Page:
• Nate Robinson made his debut tonight, and it did not go well. He finished 2-of-7, looked horrid on screen/roll defense and generally did nothing Eddie House couldn’t have done. But debuts are a tricky thing. Did you watch Caron Butler and Brendan Haywood’s first game with Dallas? They looked tentative and over-eager at the same time, and Butler especially finished with a horrible stat line.
Toss in the fact that Nate was recovering from the flu and facing his old team, and we shouldn’t have expected much.
One thing of note: I praised the trade because the main difference between House and Nate is that Robinson, when his game is on, can get to the rim as often as any guard in the league. Of his seven attempts tonight, only one came at the rim, and David Lee blocked it. The rest were long jumpers.
We expect more, and we’ll get it, eventually.
• Hey, Bill Walker! 7 points in 13 minutes for Bill, including two monster dunks. The best: His fast-break slam in the first quarter. Sheed appeared to be in position to foul or challenge, and instead he just ducked out of the way. Let’s just move on.
• Ray just abused Rodriguez tonight. He did it running off screens, beating him off the dribble and even backing him down in the low post, where the C’s went to Allen after House missed that three with 1:43 to go. The Knicks doubled, and Allen threw the ball away for one of Boston’s 13 (progress!) turnovers. Still: 24 points on just 14 shots for Ray, despite making just 1-of-5 from deep. Good stuff.
• Despite the 60 points in the paint and the C’s general dominance inside, four of Sheed’s six shot attempts came from 22 feet and out, and just one came from in the paint.
• Oh: The Knicks torched the C’s defense for the first 44 minutes of this game. Despite missing 12 of 19 shots in the 4th quarter, New York became just the 11th team this season to shoot over 50 percent against Boston. (This happened just 17 times combined in 2008 and 2009).
And they were able to do it for (basically) one reason: David Lee is a beast in the screen/roll. Those of you who think Lee is the creation of Mike D’Antoni and a fast-paced offense—you’re wrong. The Knicks average just a single possession per game over the league average, and Lee is a polished half court offensive player in any system. A Lee/Player X pick-and-roll is the Knicks basic play, but he also initiates the offense as a passer at the top of the key and can hit the 18-footer on a pick-and-pop.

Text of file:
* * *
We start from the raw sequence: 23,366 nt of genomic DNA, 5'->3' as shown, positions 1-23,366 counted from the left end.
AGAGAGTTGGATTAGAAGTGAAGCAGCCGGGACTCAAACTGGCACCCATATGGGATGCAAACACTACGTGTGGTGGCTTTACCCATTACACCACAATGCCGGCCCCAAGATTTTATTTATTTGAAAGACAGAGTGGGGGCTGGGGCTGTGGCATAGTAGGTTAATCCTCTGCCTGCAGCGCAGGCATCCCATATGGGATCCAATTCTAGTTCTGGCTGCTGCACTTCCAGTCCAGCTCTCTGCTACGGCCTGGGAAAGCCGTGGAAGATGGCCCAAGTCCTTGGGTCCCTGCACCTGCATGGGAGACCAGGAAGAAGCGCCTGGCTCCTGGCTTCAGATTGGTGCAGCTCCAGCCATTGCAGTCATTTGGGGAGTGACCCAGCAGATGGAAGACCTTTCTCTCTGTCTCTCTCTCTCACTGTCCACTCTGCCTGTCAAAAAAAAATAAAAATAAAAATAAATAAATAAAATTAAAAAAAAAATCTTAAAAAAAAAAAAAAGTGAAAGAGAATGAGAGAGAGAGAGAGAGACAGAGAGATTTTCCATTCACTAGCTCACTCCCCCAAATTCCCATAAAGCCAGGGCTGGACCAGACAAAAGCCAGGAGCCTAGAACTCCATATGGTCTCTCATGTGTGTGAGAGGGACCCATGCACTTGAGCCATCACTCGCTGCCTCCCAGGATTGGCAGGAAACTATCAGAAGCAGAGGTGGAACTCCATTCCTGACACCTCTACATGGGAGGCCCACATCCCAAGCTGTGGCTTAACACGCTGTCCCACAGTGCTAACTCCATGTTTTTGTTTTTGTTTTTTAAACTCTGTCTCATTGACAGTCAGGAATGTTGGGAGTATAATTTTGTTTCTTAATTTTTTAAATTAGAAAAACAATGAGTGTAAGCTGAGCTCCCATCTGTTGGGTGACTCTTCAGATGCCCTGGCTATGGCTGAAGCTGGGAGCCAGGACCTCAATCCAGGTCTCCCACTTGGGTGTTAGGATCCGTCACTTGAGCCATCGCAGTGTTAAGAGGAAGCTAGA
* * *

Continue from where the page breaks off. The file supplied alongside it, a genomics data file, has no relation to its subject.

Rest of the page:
Lee and New York had Boston’s defense scrambling; the C’s were a step behind all night. Lee hit his first five shots and finished with 28-15 on 13-of-22 shooting.
• Now, the C’s didn’t help things on D. Nate Robinson’s screen/roll defense was awful. On his first defensive possession, he nearly fell over chasing after Sergio Rodriguez by going under a Lee screen, only Rodriguez had stopped before dribbling around the screen while Nate’s momentum nearly carried him out of bounds.
Lee’s man (Sheed) had to switch onto Rodriguez while Lee rolled to the hoop for an easy And-One.
• Bad things happen when Nate Robinson goes under screens. Watch for this.
• The C’s also couldn’t defend the Lee/McGrady screen/roll. Perk just couldn’t jump out on T-Mac and recover to find Lee quickly enough, and the C’s back-end help rarely arrived on time.
Is this disturbing? Sure. But the Knicks and their wacky line-ups can do this to you every once in a while. Check the tape at 2:52 of the 3rd for an example: House and Lee run a screen/roll at the top, and Lee darts to the rim when Perk (following the C’s protocol) slides over to help on House.
The natural next step is for another big guy to slide over and help on Lee. But there is no big guy to do that. The only other big on the floor (KG) is at the three-point line checking Al Harrington. That left Tony Allen guarding Chandler in the right corner as the only person in position to rotate over and help.
TA didn’t realize it, and Lee got the easy flush.
• Speaking of Chandler: He hit 3-of-5 from deep. He’s shooting 28 percent from three this season.
• Sergio Rodriguez hit 3-of-4 from deep. He is a 31 percent career three-point shooter.
• Somehow I haven’t mentioned that Rajon Rondo tied his season high with 16 dimes. That happened.
• What were the Knicks thinking at the end of the game, when the C’s got the ball up 109-106 with 26 seconds left and New York waited 16 seconds to foul—and they still had a foul to give!?
• Rondo had a monster dunk. You can watch it here.
That’s it for tonight. We’ll have more tomorrow, and the C’s (likely without the Truth) will face Cleveland on Thursday.